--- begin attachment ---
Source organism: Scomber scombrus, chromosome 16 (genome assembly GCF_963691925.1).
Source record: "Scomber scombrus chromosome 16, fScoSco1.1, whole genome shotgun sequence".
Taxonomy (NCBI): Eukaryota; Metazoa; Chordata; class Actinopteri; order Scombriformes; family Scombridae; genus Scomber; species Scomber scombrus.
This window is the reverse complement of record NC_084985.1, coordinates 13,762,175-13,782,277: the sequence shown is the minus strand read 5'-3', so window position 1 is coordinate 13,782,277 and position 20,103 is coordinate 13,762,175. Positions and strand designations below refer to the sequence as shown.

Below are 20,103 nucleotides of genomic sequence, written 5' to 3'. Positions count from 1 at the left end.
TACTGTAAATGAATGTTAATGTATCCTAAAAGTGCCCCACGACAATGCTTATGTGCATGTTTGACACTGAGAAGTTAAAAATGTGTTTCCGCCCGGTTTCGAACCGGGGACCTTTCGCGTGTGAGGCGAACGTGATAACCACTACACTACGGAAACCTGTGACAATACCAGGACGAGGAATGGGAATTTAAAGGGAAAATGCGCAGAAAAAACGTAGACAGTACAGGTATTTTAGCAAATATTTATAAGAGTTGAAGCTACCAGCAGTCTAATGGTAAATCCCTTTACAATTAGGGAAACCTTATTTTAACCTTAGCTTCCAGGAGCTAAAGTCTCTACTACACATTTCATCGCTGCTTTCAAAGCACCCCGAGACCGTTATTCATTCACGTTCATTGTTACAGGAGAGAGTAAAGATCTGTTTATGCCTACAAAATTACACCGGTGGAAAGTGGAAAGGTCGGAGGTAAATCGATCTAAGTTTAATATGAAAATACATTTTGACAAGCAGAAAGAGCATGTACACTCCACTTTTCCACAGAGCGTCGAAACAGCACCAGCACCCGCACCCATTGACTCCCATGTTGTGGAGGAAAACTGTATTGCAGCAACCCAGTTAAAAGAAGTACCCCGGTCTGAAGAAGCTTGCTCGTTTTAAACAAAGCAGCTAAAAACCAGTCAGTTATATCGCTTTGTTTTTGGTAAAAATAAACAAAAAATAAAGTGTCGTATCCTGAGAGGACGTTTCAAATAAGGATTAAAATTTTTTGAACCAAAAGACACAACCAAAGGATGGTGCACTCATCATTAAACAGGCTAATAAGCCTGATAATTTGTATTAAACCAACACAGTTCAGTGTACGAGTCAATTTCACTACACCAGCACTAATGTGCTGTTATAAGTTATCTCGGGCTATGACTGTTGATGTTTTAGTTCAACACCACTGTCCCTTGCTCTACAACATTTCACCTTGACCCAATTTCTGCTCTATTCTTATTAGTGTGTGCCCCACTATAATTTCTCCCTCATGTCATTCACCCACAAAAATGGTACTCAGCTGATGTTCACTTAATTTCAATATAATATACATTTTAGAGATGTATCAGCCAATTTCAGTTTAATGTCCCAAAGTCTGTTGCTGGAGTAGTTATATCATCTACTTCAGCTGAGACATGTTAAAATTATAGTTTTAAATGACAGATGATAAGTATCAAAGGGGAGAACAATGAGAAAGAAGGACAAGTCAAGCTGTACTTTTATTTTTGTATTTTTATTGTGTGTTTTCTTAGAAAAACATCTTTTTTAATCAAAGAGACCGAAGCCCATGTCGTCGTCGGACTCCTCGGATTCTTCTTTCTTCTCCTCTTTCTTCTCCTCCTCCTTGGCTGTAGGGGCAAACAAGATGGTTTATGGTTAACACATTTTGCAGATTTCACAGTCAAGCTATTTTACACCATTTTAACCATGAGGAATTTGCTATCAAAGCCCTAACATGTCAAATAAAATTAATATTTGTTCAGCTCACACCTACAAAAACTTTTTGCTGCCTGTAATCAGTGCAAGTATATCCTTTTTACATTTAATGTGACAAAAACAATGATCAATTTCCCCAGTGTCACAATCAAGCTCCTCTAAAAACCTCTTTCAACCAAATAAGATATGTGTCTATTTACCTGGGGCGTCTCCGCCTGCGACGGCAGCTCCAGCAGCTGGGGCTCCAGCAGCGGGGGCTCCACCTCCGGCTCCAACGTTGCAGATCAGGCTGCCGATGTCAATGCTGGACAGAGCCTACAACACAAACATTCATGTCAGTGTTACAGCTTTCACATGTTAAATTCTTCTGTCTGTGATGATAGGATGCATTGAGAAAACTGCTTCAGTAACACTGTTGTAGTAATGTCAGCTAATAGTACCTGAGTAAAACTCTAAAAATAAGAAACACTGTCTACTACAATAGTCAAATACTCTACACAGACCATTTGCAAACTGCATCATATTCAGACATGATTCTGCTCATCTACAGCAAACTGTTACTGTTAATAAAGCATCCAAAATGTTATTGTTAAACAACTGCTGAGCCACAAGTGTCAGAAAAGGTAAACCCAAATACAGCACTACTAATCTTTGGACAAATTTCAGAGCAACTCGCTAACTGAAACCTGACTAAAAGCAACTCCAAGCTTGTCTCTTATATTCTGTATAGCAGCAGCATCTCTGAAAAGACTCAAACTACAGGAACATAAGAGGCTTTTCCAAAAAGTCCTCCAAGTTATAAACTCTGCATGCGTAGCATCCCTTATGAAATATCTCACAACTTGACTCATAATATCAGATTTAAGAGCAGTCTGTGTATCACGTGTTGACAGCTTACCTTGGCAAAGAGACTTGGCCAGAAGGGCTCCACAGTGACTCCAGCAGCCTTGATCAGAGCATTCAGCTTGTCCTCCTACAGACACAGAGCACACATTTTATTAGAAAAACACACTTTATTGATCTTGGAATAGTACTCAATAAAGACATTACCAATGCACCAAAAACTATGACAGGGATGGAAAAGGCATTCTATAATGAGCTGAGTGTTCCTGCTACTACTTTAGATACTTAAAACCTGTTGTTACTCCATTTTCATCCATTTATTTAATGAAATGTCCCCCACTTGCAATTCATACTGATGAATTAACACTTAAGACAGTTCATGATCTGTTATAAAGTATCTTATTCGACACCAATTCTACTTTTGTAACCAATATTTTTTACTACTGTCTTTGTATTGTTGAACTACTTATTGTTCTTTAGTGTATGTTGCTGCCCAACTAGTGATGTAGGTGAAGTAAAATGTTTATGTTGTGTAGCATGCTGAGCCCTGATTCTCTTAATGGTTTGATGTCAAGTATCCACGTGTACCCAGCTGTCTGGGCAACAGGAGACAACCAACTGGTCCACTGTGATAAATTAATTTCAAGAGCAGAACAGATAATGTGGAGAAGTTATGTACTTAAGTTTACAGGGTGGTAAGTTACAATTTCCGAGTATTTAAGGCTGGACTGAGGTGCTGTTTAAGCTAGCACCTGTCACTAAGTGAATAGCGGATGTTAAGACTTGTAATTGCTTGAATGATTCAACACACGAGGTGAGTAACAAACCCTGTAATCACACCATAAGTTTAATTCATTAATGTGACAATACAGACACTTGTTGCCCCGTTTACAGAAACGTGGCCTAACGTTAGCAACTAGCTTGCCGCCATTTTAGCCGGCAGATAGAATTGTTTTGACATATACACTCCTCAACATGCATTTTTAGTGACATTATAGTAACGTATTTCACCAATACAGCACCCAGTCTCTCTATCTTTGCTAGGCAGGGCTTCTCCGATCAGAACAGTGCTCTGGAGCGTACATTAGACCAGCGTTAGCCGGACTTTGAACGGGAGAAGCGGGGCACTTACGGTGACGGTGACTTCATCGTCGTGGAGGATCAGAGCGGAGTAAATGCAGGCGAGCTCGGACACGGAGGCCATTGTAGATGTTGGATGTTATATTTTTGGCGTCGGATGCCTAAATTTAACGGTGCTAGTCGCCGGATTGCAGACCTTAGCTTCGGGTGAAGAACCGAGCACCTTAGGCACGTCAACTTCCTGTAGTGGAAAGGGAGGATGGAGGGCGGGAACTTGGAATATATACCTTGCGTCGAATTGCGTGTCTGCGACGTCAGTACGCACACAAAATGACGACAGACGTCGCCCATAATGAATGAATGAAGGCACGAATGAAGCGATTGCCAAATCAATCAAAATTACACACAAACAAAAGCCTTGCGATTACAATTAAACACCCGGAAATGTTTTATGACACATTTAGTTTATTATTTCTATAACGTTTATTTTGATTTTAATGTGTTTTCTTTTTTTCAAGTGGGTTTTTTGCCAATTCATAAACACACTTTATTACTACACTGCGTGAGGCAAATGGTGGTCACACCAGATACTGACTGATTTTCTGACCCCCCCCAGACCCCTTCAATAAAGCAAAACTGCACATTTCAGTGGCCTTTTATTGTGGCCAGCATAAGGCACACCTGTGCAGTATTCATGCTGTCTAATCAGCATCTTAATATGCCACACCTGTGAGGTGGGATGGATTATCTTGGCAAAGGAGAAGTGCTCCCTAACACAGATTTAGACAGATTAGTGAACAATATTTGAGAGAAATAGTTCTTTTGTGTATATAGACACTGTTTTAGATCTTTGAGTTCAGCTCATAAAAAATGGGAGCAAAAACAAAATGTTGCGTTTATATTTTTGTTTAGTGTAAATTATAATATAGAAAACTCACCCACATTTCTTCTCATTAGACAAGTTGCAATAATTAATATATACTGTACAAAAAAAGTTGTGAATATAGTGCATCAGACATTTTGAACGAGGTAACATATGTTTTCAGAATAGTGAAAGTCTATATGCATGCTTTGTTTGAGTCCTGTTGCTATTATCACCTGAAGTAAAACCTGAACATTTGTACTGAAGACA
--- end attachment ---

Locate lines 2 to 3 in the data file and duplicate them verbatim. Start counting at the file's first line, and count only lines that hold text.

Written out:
Source record: "Scomber scombrus chromosome 16, fScoSco1.1, whole genome shotgun sequence".
Taxonomy (NCBI): Eukaryota; Metazoa; Chordata; class Actinopteri; order Scombriformes; family Scombridae; genus Scomber; species Scomber scombrus.